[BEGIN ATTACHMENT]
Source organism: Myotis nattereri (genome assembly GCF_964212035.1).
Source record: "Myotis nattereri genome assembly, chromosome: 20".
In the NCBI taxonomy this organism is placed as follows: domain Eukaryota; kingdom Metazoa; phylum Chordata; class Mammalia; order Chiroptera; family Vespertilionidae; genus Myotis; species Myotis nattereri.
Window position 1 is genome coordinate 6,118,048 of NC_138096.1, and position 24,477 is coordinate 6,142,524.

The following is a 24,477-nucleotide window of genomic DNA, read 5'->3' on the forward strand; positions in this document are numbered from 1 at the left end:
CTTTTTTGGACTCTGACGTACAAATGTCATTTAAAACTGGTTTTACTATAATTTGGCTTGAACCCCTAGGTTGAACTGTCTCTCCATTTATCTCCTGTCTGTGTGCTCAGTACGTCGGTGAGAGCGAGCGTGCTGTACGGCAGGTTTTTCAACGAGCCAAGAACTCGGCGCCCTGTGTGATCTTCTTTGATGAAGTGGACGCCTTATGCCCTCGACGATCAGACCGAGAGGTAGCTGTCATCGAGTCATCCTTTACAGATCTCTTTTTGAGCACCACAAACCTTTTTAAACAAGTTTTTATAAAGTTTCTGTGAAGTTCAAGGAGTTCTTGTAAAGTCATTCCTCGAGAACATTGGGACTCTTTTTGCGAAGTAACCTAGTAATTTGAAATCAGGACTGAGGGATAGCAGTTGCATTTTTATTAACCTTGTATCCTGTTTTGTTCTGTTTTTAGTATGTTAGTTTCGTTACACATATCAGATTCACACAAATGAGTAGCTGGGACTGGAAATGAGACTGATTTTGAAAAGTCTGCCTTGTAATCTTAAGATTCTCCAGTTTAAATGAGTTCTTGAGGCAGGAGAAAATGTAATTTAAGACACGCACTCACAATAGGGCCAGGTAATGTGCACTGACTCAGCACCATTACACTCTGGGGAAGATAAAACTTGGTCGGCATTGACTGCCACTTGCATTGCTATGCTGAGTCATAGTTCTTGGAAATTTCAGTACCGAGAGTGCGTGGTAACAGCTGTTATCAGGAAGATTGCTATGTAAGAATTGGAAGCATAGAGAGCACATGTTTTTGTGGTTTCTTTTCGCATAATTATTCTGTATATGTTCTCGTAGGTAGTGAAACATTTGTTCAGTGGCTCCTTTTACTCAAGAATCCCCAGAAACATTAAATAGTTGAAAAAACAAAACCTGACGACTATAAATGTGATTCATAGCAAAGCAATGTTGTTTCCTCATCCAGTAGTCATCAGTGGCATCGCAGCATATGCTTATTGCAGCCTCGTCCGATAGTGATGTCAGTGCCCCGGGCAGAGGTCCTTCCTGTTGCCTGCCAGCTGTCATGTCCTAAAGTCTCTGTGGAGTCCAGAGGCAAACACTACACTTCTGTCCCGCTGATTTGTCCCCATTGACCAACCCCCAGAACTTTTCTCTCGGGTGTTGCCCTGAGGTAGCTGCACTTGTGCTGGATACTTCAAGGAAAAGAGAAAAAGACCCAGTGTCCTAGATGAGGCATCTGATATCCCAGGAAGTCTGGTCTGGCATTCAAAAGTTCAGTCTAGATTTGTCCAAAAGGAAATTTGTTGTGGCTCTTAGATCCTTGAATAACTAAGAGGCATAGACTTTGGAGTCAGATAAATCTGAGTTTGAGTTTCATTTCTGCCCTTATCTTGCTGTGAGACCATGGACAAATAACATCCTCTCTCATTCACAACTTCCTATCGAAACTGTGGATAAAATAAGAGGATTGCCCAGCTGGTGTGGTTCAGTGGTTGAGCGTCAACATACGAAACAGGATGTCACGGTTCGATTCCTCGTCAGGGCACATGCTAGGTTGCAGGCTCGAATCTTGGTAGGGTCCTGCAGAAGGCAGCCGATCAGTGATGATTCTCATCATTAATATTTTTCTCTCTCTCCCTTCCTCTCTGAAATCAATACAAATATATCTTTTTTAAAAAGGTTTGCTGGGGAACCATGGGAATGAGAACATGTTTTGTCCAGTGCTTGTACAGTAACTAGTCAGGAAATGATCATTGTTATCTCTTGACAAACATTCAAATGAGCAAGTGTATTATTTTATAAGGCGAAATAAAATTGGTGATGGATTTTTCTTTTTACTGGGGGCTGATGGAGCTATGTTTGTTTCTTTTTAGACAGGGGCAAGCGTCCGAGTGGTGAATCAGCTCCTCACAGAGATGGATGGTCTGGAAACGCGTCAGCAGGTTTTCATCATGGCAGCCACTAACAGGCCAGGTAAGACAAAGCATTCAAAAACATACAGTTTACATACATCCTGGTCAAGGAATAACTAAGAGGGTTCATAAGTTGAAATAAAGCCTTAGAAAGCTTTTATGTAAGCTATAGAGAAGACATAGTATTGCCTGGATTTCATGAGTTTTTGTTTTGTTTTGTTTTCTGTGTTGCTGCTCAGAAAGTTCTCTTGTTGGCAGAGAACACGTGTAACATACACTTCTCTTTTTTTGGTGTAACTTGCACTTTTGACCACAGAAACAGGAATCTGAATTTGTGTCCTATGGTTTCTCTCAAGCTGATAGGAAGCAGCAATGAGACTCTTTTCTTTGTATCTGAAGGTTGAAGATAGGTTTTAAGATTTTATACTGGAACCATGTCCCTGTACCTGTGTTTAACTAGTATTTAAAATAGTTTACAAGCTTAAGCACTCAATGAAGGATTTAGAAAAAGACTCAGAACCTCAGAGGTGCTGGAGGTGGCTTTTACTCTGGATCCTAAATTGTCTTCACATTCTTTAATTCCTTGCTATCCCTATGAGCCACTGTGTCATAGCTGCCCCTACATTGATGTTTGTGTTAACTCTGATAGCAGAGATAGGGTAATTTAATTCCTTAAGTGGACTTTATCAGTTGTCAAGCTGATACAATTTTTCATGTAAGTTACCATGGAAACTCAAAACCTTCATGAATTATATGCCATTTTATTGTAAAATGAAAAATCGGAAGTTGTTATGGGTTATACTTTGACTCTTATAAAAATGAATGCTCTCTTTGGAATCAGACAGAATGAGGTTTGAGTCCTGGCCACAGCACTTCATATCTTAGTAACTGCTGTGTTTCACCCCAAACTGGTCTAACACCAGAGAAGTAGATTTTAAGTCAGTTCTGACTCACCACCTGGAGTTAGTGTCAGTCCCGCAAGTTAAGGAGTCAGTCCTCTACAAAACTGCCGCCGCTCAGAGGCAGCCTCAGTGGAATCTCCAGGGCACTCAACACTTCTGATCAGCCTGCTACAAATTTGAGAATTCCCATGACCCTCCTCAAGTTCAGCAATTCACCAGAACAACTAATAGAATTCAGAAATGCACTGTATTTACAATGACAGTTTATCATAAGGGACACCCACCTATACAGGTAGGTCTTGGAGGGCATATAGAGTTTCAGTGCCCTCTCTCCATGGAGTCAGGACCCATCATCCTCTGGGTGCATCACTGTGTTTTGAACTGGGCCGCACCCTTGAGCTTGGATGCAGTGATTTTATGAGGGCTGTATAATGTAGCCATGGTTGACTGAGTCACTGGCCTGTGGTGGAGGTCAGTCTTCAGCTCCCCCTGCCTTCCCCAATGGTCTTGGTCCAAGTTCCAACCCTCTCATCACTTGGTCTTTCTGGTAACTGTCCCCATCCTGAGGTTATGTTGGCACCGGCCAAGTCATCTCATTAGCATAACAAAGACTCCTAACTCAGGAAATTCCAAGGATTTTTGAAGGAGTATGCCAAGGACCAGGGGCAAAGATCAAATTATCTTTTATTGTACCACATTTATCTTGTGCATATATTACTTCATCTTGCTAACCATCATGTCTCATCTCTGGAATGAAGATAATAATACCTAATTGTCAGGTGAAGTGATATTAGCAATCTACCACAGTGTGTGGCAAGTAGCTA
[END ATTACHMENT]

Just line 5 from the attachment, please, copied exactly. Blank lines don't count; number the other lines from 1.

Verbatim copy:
The following is a 24,477-nucleotide window of genomic DNA, read 5'->3' on the forward strand; positions in this document are numbered from 1 at the left end: